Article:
Pregnancy is not the time to push yourself to new yoga heights or to even do what you were capable of before getting pregnant. The goal of yoga during pregnancy is to maintain flexibility, alleviate aches like lower back pain, reduce stress and anxiety, develop breath control and to give you bonding time with your baby.
Don’t forget that your body is working hard to nurture and allow your baby to grow. Do as much as you can, and don’t feel bad if you choose to take a nap instead!
Yoga Poses To Avoid During Pregnancy
Avoid these types of Yoga poses during pregnancy:
1. Fast Flowing Poses Or Jumping From One Position To Another
Conception is followed by a whole whirlwind of events to form complicated organ systems and body structures. In the first trimester, the upward moving energy gets disturbed and many women experience nausea.
During this time, avoid doing yoga asanas or sequences quickly. Grounding and more restorative postures are better for supporting the growing fetus and will help with the complications that could arise during this time.
Centering poses will balance and regulate the body’s energies to move in their appropriate directions.
Poses To Avoid/Modify: Fast flowing or jumping from one pose to another.
2. Twisting Or Compressing Poses
After the embryo implants itself in the uterus at around week 4 of pregnancy, the placenta begins to form and eventually attaches to the uterine wall. Pay attention now and moving forward in your pregnancy to twisting or compression of the abdominal wall.
As pregnancy progresses, many asanas can start to feel restrictive and uncomfortable. Avoid or modify poses that compress the belly, as this can potentially decrease circulation or compress blood vessels and nerves that connect to the uterus.
Poses To Avoid/Modify: Boat Pose, Spinal Twist towards the Knees, Moon Posture
3. Prone Poses
As you progress during your 9-month journey, it will get harder to not notice your growing bump. As the baby grows, it places pressure on the surrounding organs and squeezes them.
During this time avoid prone postures and do not lie down on your stomach. This would place additional pressure on the stomach and organs.
Poses To Avoid/Modify: Cobra Posture, Locust Posture, Bow Posture, Swan Posture
4. Extreme Stretches
It’s important to pay attention to extreme stretches as you progress into the late second and third trimesters. As the secretion of relaxing increases, the ligaments soften.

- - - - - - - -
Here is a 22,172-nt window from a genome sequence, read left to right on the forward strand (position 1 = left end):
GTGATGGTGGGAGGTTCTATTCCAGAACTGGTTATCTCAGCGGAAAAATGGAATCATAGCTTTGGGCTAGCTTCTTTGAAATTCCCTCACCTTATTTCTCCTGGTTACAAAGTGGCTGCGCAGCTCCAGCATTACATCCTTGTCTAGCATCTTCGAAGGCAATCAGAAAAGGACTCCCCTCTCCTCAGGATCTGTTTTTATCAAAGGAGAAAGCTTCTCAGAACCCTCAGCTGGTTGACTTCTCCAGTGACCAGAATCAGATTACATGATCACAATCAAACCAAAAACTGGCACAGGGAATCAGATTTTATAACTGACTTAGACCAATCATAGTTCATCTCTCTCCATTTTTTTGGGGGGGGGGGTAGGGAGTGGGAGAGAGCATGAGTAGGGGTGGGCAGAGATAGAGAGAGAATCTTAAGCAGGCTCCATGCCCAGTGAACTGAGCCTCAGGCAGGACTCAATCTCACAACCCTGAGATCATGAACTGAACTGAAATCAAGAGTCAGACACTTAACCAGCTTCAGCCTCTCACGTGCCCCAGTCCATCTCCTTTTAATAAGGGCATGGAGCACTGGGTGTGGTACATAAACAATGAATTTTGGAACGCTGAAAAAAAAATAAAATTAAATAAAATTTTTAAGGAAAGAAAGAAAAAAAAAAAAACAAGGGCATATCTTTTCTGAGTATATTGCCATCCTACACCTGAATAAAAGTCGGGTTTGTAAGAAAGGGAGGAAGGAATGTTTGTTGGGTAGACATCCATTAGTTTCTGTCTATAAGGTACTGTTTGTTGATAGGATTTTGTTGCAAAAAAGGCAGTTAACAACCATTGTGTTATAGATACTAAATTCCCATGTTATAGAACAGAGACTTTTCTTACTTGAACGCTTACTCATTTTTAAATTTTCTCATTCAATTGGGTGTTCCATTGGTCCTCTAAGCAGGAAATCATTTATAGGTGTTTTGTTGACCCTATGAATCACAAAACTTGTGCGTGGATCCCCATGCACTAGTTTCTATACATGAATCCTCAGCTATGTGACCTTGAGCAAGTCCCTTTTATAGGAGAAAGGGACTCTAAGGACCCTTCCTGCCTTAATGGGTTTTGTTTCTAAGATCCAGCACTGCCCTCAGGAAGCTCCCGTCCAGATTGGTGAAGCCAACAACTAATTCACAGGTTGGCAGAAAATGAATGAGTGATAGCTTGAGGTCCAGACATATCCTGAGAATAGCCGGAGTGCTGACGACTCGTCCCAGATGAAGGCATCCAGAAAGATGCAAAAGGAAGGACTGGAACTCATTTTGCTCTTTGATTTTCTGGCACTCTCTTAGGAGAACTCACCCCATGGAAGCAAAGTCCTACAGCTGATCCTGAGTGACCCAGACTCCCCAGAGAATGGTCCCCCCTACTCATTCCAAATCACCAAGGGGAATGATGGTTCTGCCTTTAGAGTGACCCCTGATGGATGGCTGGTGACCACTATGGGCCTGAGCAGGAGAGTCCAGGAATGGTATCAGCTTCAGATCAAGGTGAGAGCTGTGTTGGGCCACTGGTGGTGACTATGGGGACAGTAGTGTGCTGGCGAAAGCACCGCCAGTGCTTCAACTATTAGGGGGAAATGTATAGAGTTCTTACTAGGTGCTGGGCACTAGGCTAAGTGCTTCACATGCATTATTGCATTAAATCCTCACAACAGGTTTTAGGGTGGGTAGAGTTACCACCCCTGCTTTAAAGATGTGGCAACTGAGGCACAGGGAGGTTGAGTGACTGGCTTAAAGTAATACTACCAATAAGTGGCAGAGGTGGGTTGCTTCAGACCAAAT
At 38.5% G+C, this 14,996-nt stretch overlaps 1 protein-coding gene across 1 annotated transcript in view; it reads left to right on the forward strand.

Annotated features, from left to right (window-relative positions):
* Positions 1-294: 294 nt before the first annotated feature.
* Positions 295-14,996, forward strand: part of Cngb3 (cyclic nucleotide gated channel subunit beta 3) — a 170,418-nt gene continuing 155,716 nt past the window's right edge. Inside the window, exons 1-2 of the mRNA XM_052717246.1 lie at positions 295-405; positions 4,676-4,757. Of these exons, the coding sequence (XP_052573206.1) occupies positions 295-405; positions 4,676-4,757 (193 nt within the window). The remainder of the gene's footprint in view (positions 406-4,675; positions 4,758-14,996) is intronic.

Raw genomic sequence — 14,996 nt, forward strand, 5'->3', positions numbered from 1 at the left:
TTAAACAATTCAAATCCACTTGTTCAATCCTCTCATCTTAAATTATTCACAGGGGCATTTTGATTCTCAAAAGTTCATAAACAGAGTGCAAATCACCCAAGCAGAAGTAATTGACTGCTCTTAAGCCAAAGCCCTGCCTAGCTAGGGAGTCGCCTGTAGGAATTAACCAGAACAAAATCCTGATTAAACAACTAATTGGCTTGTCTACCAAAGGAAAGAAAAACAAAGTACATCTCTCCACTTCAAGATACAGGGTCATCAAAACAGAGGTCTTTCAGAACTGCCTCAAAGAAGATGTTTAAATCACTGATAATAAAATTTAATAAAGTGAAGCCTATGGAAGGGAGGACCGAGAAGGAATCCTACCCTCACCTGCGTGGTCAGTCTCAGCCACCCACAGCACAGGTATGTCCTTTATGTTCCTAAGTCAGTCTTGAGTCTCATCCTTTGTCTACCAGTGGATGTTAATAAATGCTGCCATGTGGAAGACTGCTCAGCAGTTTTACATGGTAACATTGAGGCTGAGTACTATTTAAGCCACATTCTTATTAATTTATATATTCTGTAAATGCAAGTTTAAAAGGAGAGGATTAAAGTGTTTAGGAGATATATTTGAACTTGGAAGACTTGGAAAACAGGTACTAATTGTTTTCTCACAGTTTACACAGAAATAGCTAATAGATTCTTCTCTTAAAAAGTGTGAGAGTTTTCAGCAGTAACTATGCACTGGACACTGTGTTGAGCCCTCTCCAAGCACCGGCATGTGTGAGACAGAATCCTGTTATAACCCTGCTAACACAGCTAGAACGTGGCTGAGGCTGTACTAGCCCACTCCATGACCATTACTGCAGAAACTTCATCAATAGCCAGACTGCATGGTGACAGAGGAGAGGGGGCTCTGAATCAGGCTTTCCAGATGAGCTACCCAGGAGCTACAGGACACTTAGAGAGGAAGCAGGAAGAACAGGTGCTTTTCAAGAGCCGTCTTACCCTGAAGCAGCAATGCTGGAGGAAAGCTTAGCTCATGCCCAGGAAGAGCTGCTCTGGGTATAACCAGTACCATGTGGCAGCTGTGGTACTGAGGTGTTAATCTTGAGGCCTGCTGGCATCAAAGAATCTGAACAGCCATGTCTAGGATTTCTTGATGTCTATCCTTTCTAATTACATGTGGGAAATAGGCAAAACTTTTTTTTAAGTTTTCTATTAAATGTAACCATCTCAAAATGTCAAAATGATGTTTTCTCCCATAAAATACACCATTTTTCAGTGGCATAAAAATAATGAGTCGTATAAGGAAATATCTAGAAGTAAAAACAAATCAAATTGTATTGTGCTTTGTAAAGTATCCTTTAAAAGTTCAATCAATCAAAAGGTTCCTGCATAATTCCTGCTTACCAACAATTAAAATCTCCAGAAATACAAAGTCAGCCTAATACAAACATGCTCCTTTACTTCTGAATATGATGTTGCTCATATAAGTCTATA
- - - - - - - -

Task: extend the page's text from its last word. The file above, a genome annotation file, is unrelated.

In preparation for birth, your body experiences increased flexibility. Because the joints are softer and more malleable, it can lead to pelvic and joint instability and/or pulled ligaments.
Focus on stabilizing your body in each asana. Be especially aware of your knees.
Poses To Avoid/Modify: Wheel Posture, Fish Posture, Camel Posture
By the third trimester, your baby may have settled into your pelvis. With your growing baby, your center of gravity has changed significantly as well. Doing extreme inversions can cause dizziness in the mother. Be careful when doing these.
There are specific times when extreme inversions can help you and it is recommended that you only do it under the recommendation of an experienced professional.
Poses To Avoid/Modify: Downward facing Dog posture, Shoulder or Headstand, especially if you were not proficient prior to pregnancy
6. Lying Flat On Your Back
Many yoga teachers may say do not lie on your back – even though for some, it may feel lovely! But lying flat on the back for an extended period of time can compress the inferior vena cava.
This is an important vein that returns deoxygenated blood from the lower body back to the heart. It can also aggravate lower back pain, heartburn, and elevate blood pressure.
It is okay to lie on your back for some time, but you should follow how you feel. Change positions if you start to feel nauseous, dizzy, or uncomfortable.
Poses To Avoid/Modify: Corpse Posture
Each person has her own challenges that arise during pregnancy. Depending on what these are, you can either include or avoid certain asanas during your pregnancy. It is always important to consult with a certified yoga teacher or an ayurvedic practitioner during this time.